That is why I compare the struggle for disability rights to other armed resistance groups with RAD. I wanted to compare the two and draw parallels.
Nathan: What’s the biggest take-away you hope audiences will get from your film?
Justin: If we start with the notion that truth is tyranny, we can understand the film better. I appreciate not everyone will agree with that assertion, but there’s no point in making a film if it doesn’t cause debate. Whenever you point a camera at something you are making a judgement about how you see that thing, staking your own sense of truth upon it.
Who is the arbiter of what’s real and what isn’t? Yourself? Can you trust yourself?
My reality may not be your reality.
Another important point is that this is satire and people have to remember that, it’s meant to make a point through humour. When I put a teaser clip of the film on Facebook it was viewed 80,000 times in 24 hours and was banned by facebook for hate speech. I always felt it was interesting for people to find their own truth about what they are watching, good or bad. After an appeal it was reinstated as it makes a comment on hate speech rather than extolling it.
The key question that I hope viewers will ask is why make it up? Why bother? And that question prompts you to delve a bit deeper. I encourage programmers to let audiences make up their own mind about the film. I always knew there was a risk that people would get offended if they felt stupid, that they’d been duped. But then I thought in that realisation there will be an insight where people think about the issues at hand…
Nathan: At Superfest, we often talk about disability being a creative and generative force in filmmaking. Rather than the "in spite of your disability" stories, many of our filmmakers find that their disability impacted their filmmaking and led to the unique voice or aesthetic their film brings. Does that resonate with you at all? If so, how?
Justin: Absolutely, I believe that mainstream culture survives and thrives on the fringes and that is what we bring to the table as disabled filmmakers – a unique voice and world view. I think there is an increasing argument for a school of disability filmmaking and I’m currently writing a book on that subject.
Nathan: How do you think your film challenges and/or improves traditional filmmaking/storytelling about disability?
Justin: It seems to me the traditional depictions of disabled people in narrative film is either as a villain or a victim. With Reasonable Adjustment I wanted to depict disabled people acting in a way which was questionable and challenged the traditional moral values of the audiences. The film actually began life as part of an exhibition for the Richard Attenborough Gallery in the UK and what was interesting as I eavesdropped on conversations of the gallery visitors was how people thought the group were justified in their actions!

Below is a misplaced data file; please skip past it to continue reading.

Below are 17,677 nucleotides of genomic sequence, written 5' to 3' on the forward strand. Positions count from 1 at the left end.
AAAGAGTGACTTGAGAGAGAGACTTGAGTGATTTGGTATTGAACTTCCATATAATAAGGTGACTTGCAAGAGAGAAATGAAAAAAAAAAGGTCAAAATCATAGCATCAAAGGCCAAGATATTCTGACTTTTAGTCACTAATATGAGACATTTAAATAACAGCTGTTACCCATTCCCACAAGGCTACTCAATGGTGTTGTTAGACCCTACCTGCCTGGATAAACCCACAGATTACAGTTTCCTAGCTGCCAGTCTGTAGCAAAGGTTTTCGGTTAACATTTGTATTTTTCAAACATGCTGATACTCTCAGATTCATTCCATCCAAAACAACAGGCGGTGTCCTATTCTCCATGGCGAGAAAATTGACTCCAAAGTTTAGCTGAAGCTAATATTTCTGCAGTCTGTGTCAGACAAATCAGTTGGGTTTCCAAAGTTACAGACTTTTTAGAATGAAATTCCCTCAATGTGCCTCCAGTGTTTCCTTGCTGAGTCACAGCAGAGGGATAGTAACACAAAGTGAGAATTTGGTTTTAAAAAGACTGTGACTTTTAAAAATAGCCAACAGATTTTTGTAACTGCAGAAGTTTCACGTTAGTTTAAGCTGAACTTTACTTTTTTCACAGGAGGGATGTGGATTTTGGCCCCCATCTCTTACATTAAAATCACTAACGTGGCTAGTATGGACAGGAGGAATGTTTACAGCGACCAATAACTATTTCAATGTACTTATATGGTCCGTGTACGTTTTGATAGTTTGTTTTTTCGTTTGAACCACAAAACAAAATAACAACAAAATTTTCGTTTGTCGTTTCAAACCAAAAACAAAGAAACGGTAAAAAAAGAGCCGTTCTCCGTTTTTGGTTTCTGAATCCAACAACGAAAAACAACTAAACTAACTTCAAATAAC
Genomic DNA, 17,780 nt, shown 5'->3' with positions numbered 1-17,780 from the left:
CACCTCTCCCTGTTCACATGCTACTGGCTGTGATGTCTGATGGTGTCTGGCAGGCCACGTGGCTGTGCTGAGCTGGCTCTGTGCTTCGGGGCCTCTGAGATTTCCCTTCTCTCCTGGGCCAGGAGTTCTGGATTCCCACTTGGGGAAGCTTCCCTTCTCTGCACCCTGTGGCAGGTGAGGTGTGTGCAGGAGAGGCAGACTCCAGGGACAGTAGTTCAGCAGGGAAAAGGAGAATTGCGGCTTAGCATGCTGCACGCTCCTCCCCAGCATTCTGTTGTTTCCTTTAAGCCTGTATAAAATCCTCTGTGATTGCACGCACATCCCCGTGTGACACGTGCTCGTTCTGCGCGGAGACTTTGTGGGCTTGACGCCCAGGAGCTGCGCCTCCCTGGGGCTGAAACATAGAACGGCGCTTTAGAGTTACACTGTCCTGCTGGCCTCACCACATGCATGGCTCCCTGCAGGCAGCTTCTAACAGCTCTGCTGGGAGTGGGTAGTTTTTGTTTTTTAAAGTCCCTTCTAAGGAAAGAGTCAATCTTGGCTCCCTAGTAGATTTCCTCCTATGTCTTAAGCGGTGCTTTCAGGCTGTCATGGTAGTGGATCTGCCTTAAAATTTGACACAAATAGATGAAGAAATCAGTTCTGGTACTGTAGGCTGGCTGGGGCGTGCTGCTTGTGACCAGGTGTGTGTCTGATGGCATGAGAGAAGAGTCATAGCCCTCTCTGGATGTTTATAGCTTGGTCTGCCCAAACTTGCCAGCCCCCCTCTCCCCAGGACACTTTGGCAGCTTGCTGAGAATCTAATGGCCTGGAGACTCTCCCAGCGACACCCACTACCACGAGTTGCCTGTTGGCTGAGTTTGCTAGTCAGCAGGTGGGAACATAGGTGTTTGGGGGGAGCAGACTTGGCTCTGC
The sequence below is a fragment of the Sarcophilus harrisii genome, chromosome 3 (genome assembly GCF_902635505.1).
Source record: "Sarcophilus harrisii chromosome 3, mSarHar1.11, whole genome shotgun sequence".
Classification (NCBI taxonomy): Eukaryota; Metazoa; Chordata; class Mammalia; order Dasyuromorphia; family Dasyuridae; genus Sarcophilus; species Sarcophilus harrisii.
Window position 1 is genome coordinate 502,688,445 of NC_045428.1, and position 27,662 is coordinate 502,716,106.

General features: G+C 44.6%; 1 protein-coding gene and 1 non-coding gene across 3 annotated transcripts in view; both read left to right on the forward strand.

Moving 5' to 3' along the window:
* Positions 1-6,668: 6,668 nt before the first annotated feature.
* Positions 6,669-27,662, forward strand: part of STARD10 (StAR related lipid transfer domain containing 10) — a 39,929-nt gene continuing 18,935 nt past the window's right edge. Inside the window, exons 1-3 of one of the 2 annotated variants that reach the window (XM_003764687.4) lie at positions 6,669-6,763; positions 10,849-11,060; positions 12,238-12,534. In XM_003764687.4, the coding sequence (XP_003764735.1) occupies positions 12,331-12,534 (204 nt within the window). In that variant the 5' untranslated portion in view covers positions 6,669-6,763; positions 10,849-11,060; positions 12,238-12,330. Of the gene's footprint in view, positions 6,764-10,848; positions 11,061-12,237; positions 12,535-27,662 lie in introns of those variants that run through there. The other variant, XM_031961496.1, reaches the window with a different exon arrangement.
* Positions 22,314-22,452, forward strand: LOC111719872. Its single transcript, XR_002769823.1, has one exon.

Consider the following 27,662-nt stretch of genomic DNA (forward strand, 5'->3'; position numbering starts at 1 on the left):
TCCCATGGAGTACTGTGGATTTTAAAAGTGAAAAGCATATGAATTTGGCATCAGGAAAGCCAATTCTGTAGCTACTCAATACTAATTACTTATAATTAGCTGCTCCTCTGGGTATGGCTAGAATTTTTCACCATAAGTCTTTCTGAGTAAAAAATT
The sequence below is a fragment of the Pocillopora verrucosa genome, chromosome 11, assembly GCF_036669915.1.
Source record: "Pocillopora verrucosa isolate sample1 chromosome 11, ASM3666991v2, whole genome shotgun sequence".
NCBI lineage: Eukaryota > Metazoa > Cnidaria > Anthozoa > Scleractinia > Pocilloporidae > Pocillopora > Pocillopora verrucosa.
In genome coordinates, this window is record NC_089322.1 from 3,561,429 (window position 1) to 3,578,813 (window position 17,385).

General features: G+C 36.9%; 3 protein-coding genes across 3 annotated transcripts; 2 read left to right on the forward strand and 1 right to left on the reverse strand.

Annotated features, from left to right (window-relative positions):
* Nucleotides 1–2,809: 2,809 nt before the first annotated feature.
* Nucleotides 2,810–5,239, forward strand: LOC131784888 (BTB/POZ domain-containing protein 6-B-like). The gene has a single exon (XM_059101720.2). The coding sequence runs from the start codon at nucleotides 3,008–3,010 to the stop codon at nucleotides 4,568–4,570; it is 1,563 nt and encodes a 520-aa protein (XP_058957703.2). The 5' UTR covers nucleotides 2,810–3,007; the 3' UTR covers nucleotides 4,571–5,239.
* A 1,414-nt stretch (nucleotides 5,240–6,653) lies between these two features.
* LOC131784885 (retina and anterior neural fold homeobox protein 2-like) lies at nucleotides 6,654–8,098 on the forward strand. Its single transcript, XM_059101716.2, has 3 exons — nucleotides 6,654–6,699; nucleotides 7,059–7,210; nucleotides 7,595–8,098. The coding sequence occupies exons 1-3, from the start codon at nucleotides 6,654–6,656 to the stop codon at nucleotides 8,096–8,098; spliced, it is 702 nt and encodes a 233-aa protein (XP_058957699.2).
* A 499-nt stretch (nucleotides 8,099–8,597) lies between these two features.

Nathan: What surprised you while making this film?
Justin: I was surprised at how the film was received. It premiered as part of an arts festival at the Southbank Centre which is a major art space in London. It had 60,000 views in one weekend and was actually banned by facebook because some people objected to the language used on grounds of hate speech. We were able to get it put back up though. It was also banned by another festival in the UK because it was seen as controversial. I think people are used to different kinds of depictions of disabled people and it is hard for them to process depictions that are not the norm. It's interesting that the people who objected to it are by and large non-disabled.
Nathan: What about your film are you most proud of?
Justin: I am proud we got banned from Facebook! I’m also proud that it works – that people think its real. There was a lot of sleight of hand involved and I’m glad that the efforts we went to paid off.
Nathan: You handled the audio description of Reasonable Adjustment yourself to make it match the tone of the film. Please share anything you’d want your audience to know about your approach and process.
Justin: For audio description we invented our own automated version purportedly devised by Texas Instruments called TalkTextTM, the audio description track for the film gives its own narrative, designed to reflect ableist attitudes and language of that time. I think audiences should listen to it, as it tells us a lot about how far terminology has come in the last 30 years.
Nathan: Film festivals like Superfest showcase those stories that Hollywood often leaves behind. What do you want to see happen next for disability in film, on both a large and small scale?
Justin: The key is getting more disabled filmmakers behind the camera, for example everyone talks about CODA* but why wasn’t the director/writer/producer Deaf? The filmmaking community needs to stop taking it for granted that disabled stories can be authentically told by non disabled filmmakers and it's our job to constantly challenge that notion.'
(*Editor's note: This refers to a different CODA than the film screening at Superfest 2021.)
Nathan: What are you currently working on?
Justin: I’m producing four disability shorts for Film Four here in London. It's really exciting they are backing disabled film talent and the films are all on the theme of Love and will premiere on Valentines Day!
To check out Justin Edgar's film at Superfest, get your passes now and check it out any point October 15-17. Free passes available!